Iowa City City Council nears rule change for public comment period

The council focused on the final alterations to its meeting protocols on Tuesday. The proposed rules would give the mayor more discretion in removing attendees found to be disruptive from meetings.


Gabby Drees

Mayor Bruce Teague listens to Iowa City City Attorney Eric Goers at an Iowa City City Council meeting on Tuesday, Feb. 15, 2022. Teauge gave his State of the City address, the city council heard concerns from the Center of Worker Justice, and the city council discussed meeting protocols.

Emily Delgado and Ryan Hansen

As the Iowa City City Council works to rewrite the rules governing public comment at meetings, most councilors favored removing language that called for charging disruptive attendees with “criminal offenses” if found applicable.

The councilors asked Iowa City Attorney Eric Goers to draw up a near-final draft of the council’s meeting protocols at the meeting on Tuesday.

Current drafts of the council rules would still allow the presiding officer — usually the mayor — to kick out attendees, bar them from future meetings, or charge them with a municipal infraction if they are found to be breaking the council rules.

In Des Moines, residents have been arrested at city council meetings for speaking on issues outside of allocated public comment time.

Councilor Janice Weiner made a few late alterations removing wording about criminal charges against public commenters, addressing First Amendment concerns raised during the previous meeting.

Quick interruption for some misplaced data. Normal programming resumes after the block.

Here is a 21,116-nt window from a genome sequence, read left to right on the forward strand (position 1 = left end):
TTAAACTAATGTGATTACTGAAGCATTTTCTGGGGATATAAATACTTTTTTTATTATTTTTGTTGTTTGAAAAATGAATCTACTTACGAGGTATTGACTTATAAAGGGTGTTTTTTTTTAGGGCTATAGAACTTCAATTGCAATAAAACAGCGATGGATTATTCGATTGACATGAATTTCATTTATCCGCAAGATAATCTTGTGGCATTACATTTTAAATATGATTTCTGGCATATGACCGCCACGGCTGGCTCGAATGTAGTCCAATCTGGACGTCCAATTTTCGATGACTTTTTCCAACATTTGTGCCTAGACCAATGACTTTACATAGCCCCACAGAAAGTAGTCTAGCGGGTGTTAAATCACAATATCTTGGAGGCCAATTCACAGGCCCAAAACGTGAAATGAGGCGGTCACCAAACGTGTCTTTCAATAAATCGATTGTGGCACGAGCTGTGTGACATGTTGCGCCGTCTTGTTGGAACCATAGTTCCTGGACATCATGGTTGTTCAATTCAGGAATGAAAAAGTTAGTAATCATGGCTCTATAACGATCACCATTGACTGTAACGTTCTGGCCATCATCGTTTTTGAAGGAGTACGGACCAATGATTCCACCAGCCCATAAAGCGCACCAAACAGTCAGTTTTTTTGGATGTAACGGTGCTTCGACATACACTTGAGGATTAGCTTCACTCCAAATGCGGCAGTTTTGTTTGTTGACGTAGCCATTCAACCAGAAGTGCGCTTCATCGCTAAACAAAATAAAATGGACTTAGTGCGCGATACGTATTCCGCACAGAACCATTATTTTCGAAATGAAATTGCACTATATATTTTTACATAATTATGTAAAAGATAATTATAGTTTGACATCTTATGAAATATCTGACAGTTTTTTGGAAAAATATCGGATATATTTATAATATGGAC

“My proposed changes are largely in line with what we’re discussing to really focus on what the First Amendment rights are,” Weiner said.

Councilor John Thomas said he favored adjusting the rules to allow council staff to respond to public comment. Under the current rules, public comment cannot be met with any substantive response from the council.

“We [should] try to apply, with some level of judgment, when it’s appropriate for the council to ask staff to respond in the moment,” Thomas said. “There are times when a prompt response would be acceptable and appropriate.”

In their changes, council members voiced support for being able to remove commenters whose words stretch outside constitutionally protected speech.

Mayor Bruce Teague expressed concerns about completely removing the term “criminal offenses” from the meeting protocols, saying the lack of codified criminal charges might cause more public outbursts because attendants would not be facing the potential of criminal charges.

“It’s not the wild west, it’s not a free-for-all,” Goers said. “This part is more about laying out expectations for folks. If we have something serious, although it’s hard to imagine every circumstance that might happen in the future, but if the circumstance comes up where criminal charges are appropriate, certainly they can be pursued.”

Councilor Laura Bergus reminded her fellow council members the rules apply beyond the current City Council, and she said she was worried about the discretion that would be given to the presiding officer during the meetings.

“The presiding officer is empowered to make determinations when violations have occurred,” Bergus said. “I don’t know that it makes sense for the presiding officer who is making the call if there was a crime.”

The meeting protocols will go through one more round of revisions, and Goers said the modified protocols will likely be ready to vote on by the next city council meeting on March 1.